Austen Said:

Patterns of Diction in Jane Austen's Major Novels


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“How quick you are!”
“you have guessed it, I declare! And yet, when we talked about it in Bath, you little thought of its ending so. Isabella — no wonder now I have not heard from her — Isabella has deserted my brother, and is to marry yours! Could you have believed there had been such inconstancy and fickleness, and everything that is bad in the world?”
“It is very true, however; you shall read James’s letter yourself. Stay — There is one part — “
“No, read it yourself,”
“I do not know what I was thinking of”
“James only means to give me good advice."
“Her mother is a very good sort of woman,”
“A lawyer, I believe. They live at Putney.”
“No, not very. I do not believe Isabella has any fortune at all: but that will not signify in your family. Your father is so very liberal! He told me the other day that he only valued money as it allowed him to promote the happiness of his children.”
“But perhaps,”
“though she has behaved so ill by our family, she may behave better by yours. Now she has really got the man she likes, she may be constant.”
“You think it is all for ambition, then? And, upon my word, there are some things that seem very like it. I cannot forget that, when she first knew what my father would do for them, she seemed quite disappointed that it was not more. I never was so deceived in anyone’s character in my life before.”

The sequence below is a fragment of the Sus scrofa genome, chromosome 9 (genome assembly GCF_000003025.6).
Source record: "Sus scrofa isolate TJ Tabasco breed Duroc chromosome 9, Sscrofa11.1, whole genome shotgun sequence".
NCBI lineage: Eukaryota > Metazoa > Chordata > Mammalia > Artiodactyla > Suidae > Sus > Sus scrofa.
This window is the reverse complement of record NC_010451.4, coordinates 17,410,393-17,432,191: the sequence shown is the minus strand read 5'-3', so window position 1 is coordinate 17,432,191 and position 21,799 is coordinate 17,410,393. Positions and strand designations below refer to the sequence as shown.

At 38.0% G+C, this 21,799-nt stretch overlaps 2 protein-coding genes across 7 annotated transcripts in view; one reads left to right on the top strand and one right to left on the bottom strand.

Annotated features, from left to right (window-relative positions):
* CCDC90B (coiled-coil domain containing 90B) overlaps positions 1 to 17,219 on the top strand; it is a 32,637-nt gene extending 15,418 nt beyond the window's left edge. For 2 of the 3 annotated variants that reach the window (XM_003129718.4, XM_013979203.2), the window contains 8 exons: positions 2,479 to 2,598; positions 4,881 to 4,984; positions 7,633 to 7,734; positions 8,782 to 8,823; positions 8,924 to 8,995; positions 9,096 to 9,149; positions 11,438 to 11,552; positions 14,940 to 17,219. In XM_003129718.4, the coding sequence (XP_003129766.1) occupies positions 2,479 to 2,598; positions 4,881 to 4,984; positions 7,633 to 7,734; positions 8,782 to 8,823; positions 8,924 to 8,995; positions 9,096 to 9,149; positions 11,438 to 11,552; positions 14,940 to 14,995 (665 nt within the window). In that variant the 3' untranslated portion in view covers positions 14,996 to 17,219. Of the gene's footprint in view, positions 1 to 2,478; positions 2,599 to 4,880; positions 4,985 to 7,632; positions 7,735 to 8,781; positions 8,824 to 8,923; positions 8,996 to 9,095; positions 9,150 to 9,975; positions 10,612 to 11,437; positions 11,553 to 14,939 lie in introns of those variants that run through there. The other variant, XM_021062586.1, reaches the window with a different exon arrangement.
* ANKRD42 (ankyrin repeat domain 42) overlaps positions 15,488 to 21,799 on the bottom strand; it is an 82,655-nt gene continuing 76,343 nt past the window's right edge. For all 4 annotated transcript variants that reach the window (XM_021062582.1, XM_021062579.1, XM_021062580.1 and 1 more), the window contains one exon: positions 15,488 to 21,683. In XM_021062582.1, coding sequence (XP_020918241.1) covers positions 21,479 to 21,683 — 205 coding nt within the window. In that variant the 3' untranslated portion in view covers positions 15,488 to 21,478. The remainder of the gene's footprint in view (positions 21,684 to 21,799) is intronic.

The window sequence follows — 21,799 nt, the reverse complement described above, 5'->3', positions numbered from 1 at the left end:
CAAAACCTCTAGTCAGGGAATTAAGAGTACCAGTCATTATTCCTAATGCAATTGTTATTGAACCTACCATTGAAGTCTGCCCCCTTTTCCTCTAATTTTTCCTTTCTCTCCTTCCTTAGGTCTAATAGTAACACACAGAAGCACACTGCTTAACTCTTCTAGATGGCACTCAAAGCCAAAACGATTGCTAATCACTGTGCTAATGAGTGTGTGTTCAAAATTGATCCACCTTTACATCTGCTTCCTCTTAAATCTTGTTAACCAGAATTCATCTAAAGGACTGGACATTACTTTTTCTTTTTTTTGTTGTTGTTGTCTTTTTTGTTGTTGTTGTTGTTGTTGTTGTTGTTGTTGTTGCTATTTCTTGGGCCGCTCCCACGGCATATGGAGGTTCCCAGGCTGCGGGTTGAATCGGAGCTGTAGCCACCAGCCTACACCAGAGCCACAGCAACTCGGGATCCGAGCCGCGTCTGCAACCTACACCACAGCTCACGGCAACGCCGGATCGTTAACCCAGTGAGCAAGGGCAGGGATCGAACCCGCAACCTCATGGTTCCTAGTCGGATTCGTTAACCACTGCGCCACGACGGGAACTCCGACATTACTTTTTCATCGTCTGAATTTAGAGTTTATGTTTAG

“My own disappointment and loss in her is very great; but, as for poor James, I suppose he will hardly ever recover it.”
“I do not — ought I? To say the truth, though I am hurt and grieved, that I cannot still love her, that I am never to hear from her, perhaps never to see her again, I do not feel so very, very much afflicted as one would have thought.”
She was as insignificant, and perhaps as portionless, as Isabella; and if the heir of the Tilney property had not grandeur and wealth enough in himself, at what point of interest were the demands of his younger brother to rest?
the effect of that particular partiality, which, as she was given to understand by his words as well as his actions, she had from the first been so fortunate as to excite in the general;
some most generous and disinterested sentiments on the subject of money, which she had more than once heard him utter, and which tempted her to think his disposition in such matters misunderstood by his children.